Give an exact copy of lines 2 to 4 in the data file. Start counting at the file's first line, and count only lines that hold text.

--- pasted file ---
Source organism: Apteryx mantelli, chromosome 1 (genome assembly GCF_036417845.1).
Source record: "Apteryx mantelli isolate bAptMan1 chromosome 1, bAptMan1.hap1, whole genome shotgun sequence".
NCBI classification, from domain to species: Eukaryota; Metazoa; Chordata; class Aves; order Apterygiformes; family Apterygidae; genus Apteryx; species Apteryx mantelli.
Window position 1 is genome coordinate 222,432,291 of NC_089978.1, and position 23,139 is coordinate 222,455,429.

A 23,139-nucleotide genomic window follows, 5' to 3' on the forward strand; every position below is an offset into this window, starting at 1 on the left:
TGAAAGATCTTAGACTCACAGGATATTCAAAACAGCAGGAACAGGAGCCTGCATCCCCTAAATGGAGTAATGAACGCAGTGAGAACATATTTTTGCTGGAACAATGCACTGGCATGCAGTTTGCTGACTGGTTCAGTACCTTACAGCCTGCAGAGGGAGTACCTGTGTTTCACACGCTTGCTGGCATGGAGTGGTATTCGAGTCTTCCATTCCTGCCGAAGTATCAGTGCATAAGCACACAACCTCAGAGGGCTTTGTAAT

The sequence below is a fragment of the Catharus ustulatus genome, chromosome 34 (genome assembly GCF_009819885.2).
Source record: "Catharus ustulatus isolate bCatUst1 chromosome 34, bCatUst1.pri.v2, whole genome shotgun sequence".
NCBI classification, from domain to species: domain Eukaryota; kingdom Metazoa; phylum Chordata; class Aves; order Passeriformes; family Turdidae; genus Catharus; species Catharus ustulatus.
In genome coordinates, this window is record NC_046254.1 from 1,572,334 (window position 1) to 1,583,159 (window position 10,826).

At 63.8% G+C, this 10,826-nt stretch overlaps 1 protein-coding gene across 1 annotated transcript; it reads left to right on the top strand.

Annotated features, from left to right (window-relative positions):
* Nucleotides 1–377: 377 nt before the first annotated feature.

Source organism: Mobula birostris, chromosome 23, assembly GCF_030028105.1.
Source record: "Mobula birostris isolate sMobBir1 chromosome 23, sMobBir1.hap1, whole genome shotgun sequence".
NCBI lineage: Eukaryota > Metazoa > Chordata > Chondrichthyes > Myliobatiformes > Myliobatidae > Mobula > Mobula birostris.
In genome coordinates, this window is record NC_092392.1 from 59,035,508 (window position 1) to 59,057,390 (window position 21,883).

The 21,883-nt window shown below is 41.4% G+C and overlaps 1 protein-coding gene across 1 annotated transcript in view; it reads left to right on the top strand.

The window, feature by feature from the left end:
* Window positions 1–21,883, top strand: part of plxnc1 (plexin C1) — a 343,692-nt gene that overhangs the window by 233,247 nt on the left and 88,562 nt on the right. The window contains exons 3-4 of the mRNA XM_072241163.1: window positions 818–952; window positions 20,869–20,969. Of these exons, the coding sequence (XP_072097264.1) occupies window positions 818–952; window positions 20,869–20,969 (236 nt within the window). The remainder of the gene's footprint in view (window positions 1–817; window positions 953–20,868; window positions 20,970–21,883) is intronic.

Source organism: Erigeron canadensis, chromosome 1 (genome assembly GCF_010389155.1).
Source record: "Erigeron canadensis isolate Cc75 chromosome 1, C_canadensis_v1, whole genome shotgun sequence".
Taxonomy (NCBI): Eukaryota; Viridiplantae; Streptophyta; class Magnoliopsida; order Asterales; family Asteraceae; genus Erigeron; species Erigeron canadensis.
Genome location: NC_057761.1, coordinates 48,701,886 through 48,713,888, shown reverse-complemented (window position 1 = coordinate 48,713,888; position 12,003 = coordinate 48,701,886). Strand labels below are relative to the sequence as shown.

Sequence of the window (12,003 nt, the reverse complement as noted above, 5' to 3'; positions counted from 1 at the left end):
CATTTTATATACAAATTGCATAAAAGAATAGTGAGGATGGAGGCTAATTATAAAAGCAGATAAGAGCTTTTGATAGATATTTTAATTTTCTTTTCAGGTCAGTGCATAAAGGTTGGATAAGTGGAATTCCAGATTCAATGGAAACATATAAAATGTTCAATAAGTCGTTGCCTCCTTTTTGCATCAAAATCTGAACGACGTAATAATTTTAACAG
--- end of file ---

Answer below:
Source record: "Apteryx mantelli isolate bAptMan1 chromosome 1, bAptMan1.hap1, whole genome shotgun sequence".
NCBI classification, from domain to species: Eukaryota; Metazoa; Chordata; class Aves; order Apterygiformes; family Apterygidae; genus Apteryx; species Apteryx mantelli.
Window position 1 is genome coordinate 222,432,291 of NC_089978.1, and position 23,139 is coordinate 222,455,429.